Botnets are one of the key drivers of cyberattacks, used to distribute malware, ransomware and other malicious payloads – and dark web forums are now offering lessons on how to make money from them, a move that is likely to increase the threat over time.
Infected computers and devices in a cyber criminal-controlled botnet can be used to send phishing emails or malware to even more devices. It's common for botnet operators to lease out their collection of unwittingly controlled machines – which can number in the thousands – to other cyber criminals.
For example, TrickBot malware ropes machines into a botnet, providing the attacker with a backdoor into them. That access is often sold to cyber criminals who can then use them to deploy ransomware, using that access to encrypt files and demand a significant ransom payment. Many botnets are used to steal usernames and passwords, while others will take the processing power of the machines they control and lease them out to launch DDoS attacks in order to overflow websites with traffic and take them down.
SEE: A winning strategy for cybersecurity (ZDNet special report)
Botnet operators can, therefore, make significant sums of money, and now there are dark web operators who are offering online courses to train others on using botnets – and they operate much like their legitimate counterparts teaching cybersecurity and other skills in online courses.
Cybersecurity researchers at Recorded Future analysed advertising and activity in a botnet school on a prominent underground forum and found that these courses are in demand – something that could be a potential issue for organisations that might be targeted by cyber criminals learning these skills.
"It's essentially like as if you're in college," Danny Panton, cybercrime intelligence analyst at Recorded Future told ZDNet. "You'll have a director and they'll be virtually teaching you – I don't believe cameras are going to be on the person – but they have access to a platform and are taught insights into what you need to do to leverage botnets against potential victims."
Those teaching the courses include individuals who run large botnets themselves. The courses aren't cheap – they cost over $1,400 dollars – but promise to provide even novice cyber criminals with knowledge on how to build, maintain and monetise botnets.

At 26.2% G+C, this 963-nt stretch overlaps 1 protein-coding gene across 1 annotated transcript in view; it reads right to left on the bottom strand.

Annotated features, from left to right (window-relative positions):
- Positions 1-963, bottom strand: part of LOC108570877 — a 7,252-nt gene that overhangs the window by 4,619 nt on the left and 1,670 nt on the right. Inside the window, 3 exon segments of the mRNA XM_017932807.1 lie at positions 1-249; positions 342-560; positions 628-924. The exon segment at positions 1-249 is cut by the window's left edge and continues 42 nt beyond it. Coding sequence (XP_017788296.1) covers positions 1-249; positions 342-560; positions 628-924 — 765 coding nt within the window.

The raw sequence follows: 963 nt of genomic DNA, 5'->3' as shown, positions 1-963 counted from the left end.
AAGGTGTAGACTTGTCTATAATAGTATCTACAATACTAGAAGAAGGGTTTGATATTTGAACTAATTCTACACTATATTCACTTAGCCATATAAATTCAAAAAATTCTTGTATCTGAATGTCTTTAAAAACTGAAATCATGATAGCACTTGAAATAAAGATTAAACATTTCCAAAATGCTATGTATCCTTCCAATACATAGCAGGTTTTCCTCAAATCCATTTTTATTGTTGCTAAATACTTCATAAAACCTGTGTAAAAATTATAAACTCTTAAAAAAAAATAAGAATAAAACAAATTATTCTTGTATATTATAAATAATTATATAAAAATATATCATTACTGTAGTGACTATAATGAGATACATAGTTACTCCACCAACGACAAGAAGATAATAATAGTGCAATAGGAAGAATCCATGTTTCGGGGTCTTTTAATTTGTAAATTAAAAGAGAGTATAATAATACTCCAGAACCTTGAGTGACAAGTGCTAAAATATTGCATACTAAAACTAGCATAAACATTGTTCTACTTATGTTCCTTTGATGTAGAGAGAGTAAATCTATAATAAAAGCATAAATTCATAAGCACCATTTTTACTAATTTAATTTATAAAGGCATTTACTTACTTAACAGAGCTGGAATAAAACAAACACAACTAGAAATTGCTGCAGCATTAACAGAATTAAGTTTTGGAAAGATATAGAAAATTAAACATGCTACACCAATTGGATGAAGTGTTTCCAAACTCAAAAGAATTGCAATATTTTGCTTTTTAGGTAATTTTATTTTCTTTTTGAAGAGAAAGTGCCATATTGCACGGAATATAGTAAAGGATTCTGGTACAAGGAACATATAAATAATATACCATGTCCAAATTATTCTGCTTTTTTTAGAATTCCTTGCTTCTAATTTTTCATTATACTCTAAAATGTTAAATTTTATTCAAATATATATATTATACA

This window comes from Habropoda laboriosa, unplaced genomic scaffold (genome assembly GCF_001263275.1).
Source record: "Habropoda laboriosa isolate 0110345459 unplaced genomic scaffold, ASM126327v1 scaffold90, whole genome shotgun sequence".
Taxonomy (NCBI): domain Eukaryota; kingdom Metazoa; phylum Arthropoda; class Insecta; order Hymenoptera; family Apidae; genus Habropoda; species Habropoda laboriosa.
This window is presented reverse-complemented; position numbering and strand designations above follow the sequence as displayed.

"It really is a range of cybercrime experience and levels. You might have people who are seasoned cybercrime fraudsters, but aren't really familiar with using botnets," Panton explained. "Then there are people who are just completely new to cybercrime as a whole and just are curious and want to become better seasoned and increase their skills," he added.
Given the nature of the cybercrime world, some might be suspicious that if they hand over money to take part in the course, they'll be scammed and get nothing in return. But it seems like legitimate a service and the course is subject to reviews, which suggest that the botnet school really offers what it says it does. If it was a scam, it wouldn't have lasted so long.
Researchers don't have the data to detail how many wannabe cyber criminals have taken the course in total, but during the time spent analysing this activity, the number of people taking the classes at any one time could vary; sometimes as few as five people, sometimes as many as 100.
The course covers subjects including how to run a botnet in a way designed to avoid law enforcement attention – because, as demonstrated by the Emotet takedown, the authorities will clamp down hard on botnets when they can.
And researchers warn that the existence of these courses likely leads to an increases in the threat of botnets – although by how much is hard to quantify without being able to track the activity of individual users.
"It is highly likely that, as a result of these courses, more threat actors become proficient in botnet-oriented attacks," said Panton.
Botnets remain a significant threat to computer networks, but there are measures that can be taken to avoid becoming a victim. These include ensuring networks are updated with the latest security patches, making sure that default manufacturer passwords aren't in use, and ensuring that internet-facing ports that aren't necessary for the function of devices are closed.
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